We are now strolling in the street believed to have given birth to the traditional British suit. A street that signifies the British influence in traditional bespoke men’s tailoring.

Built in the 1700s, and named after Lady Dorothy Savile, the street was meant for the high political class and military elite of those times.

As you can easily imagine, the witty British merchants of luxurious goods saw this very street as a golden opportunity.

And in no time, literally everything those wealthy officers and politicians might have needed could be found just around the corner of their majestic dwelling in Savile Row.

Obviously, amongst the luxurious goods of the mid 19th century, we find the finest men’s garments provided by the greatest bespoke tailors.
One of them changed the course of men’s fashion irremediably.

He was at number 37, Savile Row. The atelier of Henry Poole, father of the otherwise know as British style.

In the second half of the 1800s, Sir Poole, under the commission of the Prince of Wales, created a tailless smoking jacket made out of the same fabric of a tailcoat. The garment is also referred to as the dinner jacket. The vision of the Prince of Wales, together with the creative mind of a skilled tailor, slowly changed what was considered formal wear amongst an extremely traditional high class.

The dinner jacket, and, of course, the whole new suit style they created, had a set of unique characteristics that persisted through time, were passed from generation to generation arriving in our wardrobes under the label “British style”. This is one the greatest examples of timeless style.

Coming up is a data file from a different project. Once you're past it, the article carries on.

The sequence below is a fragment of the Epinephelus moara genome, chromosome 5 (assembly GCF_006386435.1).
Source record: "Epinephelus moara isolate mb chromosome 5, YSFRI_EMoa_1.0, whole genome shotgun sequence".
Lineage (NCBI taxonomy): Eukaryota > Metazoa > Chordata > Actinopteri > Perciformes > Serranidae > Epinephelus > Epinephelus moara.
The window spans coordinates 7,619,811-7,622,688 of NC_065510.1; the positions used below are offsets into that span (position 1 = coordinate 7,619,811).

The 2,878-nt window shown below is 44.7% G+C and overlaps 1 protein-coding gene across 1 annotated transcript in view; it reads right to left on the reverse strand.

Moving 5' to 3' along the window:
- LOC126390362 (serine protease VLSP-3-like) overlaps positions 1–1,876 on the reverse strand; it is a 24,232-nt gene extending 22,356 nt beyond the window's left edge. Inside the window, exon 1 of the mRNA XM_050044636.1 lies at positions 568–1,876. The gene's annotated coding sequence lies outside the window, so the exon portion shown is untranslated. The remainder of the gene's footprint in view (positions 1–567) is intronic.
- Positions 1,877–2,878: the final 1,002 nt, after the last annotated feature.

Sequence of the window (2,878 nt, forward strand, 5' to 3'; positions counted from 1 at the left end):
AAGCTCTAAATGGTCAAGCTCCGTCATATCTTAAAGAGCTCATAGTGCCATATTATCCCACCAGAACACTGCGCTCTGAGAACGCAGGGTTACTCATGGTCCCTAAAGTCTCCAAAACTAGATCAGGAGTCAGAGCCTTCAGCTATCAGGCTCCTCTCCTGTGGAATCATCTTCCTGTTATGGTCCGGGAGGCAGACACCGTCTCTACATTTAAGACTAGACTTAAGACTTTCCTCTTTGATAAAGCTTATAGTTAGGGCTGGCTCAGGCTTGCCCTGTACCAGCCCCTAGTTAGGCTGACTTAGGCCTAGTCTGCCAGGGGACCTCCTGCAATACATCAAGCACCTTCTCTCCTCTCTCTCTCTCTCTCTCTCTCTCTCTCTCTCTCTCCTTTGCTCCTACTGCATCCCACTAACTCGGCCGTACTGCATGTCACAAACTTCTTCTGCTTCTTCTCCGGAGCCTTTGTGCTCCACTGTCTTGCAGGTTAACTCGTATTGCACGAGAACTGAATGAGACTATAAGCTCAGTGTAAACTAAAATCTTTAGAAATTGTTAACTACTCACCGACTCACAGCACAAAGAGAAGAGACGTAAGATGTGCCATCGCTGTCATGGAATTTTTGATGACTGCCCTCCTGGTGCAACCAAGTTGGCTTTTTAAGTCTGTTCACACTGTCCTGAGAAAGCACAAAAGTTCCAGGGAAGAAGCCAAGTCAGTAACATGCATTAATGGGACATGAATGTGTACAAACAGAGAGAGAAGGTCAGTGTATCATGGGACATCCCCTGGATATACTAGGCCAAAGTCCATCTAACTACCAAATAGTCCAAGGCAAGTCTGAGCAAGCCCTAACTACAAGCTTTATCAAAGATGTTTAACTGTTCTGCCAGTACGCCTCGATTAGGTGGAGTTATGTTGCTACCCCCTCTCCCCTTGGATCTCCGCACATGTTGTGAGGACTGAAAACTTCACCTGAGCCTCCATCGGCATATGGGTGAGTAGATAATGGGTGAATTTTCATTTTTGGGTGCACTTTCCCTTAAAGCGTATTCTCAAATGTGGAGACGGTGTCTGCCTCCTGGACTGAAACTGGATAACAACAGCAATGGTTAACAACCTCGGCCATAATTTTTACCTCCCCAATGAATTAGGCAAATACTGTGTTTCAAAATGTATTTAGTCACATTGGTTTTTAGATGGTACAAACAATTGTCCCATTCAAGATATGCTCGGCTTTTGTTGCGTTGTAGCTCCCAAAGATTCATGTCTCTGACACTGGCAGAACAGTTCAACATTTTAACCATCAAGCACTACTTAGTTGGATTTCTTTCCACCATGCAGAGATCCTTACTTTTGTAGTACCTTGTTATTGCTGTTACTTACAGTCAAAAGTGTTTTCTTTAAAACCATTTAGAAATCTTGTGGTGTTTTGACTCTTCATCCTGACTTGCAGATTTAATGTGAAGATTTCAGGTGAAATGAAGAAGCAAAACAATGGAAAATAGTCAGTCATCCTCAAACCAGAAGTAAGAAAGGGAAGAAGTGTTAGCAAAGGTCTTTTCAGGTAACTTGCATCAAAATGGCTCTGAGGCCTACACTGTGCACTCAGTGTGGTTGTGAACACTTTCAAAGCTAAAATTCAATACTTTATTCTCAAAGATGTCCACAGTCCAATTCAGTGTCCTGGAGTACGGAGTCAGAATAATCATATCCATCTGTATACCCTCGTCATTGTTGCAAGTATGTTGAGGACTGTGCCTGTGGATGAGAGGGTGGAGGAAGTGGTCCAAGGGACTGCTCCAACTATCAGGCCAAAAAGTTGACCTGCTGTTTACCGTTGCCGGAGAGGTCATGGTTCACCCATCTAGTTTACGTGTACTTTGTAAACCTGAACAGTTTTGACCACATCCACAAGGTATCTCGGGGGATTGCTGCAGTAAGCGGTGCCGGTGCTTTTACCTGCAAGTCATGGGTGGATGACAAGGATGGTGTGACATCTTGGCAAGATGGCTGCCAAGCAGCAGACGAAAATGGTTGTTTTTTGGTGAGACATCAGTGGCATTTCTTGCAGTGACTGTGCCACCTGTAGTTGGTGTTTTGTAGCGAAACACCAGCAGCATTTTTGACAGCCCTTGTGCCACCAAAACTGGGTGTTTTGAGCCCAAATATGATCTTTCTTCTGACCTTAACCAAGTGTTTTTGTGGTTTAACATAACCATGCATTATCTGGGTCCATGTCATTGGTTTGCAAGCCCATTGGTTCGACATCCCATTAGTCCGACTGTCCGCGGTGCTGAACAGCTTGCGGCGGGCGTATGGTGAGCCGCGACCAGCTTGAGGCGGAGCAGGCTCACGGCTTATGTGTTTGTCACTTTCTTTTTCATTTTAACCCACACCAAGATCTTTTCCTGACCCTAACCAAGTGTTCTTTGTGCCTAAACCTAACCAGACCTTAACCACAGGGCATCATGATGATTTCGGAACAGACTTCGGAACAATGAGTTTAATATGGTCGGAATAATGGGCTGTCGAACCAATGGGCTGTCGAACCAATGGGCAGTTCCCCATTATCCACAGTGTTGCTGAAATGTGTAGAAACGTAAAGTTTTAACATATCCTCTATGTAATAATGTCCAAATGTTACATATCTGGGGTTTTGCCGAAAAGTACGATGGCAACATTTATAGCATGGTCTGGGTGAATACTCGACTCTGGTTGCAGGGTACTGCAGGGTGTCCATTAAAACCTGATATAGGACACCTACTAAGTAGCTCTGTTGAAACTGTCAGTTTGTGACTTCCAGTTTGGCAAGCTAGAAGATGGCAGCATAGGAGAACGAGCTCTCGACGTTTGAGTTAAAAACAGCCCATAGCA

But allow me now go into some details of a traditional British suit. I’ll be sharing with you some of the fundamental details that will allow you to recognize a British cut immediately.

The Jacket

We’re looking at a very structured and highly tailored garment. The structure is emphasized by defined shoulders, which also feature thick shoulder pads. The canvas is stiff, thus giving the jacket a very controlled look as opposed to a lighter canvas that would follow the natural curves of the body.

The fit is tailored to be close to the body, with close fitting sleeves ending with the so-called surgeon’s cuffs and a high armhole. The front of the jacket is adorned with a low type of gorge lines and ticket pockets.

The garment comes in heavy cloth, which makes the jacket very functional in the terrific Royal weather. You can also see it single, or double breasted, with usually two vents.

You need to remember that the jacket was meant for a military elite and noble British class of the mid 19th century. And a structured jacket was the standard of formality at the time.

An element that signified the social status of the person (or family) wearing it and that was closely related to the even older and more traditional uniform. Despite all the innovative elements of the jacket (e.g. no tail, single-breasted etc.), Sir Poole kept one traditional element to its design and created a balanced combination of old (and established) and new (and revolutionary).

The Pants

Obviously, abundance was an element that the wealthy class of Savile Row did not fear at all. And if we had to describe the pant of British suit with one word, that word would be indeed abundance.

 

We’re looking at a garment cut out of a generous amount of fabric. Two elements are really iconic of the suit: high waist and up to 3 pleats, which – if you are not familiar – is a fold created by doubling fabric on itself and securing it in place.

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